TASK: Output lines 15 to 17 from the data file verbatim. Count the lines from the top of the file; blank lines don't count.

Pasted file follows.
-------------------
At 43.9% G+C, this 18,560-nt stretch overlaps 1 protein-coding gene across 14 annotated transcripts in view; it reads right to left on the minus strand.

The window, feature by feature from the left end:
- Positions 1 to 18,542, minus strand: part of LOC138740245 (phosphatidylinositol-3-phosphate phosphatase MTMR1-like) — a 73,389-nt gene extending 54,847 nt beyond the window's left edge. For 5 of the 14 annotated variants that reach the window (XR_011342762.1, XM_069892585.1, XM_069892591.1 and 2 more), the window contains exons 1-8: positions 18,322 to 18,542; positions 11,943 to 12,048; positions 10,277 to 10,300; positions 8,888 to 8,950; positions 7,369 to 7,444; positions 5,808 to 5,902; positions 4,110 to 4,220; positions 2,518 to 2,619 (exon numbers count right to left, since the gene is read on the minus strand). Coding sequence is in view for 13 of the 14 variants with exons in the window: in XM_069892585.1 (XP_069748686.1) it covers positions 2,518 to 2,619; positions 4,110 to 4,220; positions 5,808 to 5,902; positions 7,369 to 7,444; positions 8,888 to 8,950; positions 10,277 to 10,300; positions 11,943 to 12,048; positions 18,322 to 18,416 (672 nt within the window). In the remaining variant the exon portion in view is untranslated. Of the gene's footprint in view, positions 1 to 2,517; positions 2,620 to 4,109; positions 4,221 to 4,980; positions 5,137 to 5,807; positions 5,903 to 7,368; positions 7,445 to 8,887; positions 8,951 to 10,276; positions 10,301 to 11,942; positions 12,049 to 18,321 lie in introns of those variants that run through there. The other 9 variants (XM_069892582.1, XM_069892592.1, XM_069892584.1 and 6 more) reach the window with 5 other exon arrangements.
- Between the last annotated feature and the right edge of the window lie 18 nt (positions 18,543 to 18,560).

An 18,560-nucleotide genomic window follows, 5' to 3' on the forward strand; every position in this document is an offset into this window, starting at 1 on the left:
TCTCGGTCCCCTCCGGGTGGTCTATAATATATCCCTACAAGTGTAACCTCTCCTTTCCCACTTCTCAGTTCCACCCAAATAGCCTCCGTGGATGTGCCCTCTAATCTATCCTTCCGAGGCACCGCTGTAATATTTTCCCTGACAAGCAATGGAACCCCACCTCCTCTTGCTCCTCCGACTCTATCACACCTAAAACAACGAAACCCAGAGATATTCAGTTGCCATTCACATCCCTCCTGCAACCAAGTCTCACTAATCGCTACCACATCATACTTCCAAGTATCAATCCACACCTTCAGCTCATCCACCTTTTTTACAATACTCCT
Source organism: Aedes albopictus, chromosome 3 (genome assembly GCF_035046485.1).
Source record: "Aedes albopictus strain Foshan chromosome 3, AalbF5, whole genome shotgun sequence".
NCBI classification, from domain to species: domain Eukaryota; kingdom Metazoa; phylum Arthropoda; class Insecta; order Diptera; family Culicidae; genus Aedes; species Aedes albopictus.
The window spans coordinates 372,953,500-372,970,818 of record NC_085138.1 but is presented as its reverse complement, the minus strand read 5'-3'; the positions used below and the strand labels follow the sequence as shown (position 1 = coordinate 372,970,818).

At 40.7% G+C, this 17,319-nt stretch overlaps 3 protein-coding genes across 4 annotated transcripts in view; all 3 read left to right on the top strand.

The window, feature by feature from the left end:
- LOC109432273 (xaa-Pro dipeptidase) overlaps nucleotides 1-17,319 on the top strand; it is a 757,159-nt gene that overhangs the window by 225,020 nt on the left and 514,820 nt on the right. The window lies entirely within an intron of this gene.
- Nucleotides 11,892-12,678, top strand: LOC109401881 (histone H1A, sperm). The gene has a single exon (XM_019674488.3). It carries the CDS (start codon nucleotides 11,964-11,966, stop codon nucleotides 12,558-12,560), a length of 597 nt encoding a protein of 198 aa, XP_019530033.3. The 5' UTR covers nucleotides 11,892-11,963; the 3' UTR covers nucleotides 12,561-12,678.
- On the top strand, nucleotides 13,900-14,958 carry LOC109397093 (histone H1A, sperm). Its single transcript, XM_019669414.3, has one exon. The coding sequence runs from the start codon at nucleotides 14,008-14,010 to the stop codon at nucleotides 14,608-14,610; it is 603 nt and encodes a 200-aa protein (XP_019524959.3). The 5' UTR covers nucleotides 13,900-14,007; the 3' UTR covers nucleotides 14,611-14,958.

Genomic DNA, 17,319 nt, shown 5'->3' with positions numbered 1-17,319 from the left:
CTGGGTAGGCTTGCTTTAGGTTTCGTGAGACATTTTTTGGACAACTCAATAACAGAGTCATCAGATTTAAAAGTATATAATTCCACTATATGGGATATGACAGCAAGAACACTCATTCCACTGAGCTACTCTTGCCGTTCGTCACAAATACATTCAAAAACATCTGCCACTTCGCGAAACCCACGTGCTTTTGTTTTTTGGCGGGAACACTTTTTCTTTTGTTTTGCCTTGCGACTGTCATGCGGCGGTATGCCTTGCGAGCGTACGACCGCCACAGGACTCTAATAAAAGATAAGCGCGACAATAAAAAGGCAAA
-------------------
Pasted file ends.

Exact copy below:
- On the top strand, nucleotides 13,900-14,958 carry LOC109397093 (histone H1A, sperm). Its single transcript, XM_019669414.3, has one exon. The coding sequence runs from the start codon at nucleotides 14,008-14,010 to the stop codon at nucleotides 14,608-14,610; it is 603 nt and encodes a 200-aa protein (XP_019524959.3). The 5' UTR covers nucleotides 13,900-14,007; the 3' UTR covers nucleotides 14,611-14,958.

Genomic DNA, 17,319 nt, shown 5'->3' with positions numbered 1-17,319 from the left:
CTGGGTAGGCTTGCTTTAGGTTTCGTGAGACATTTTTTGGACAACTCAATAACAGAGTCATCAGATTTAAAAGTATATAATTCCACTATATGGGATATGACAGCAAGAACACTCATTCCACTGAGCTACTCTTGCCGTTCGTCACAAATACATTCAAAAACATCTGCCACTTCGCGAAACCCACGTGCTTTTGTTTTTTGGCGGGAACACTTTTTCTTTTGTTTTGCCTTGCGACTGTCATGCGGCGGTATGCCTTGCGAGCGTACGACCGCCACAGGACTCTAATAAAAGATAAGCGCGACAATAAAAAGGCAAA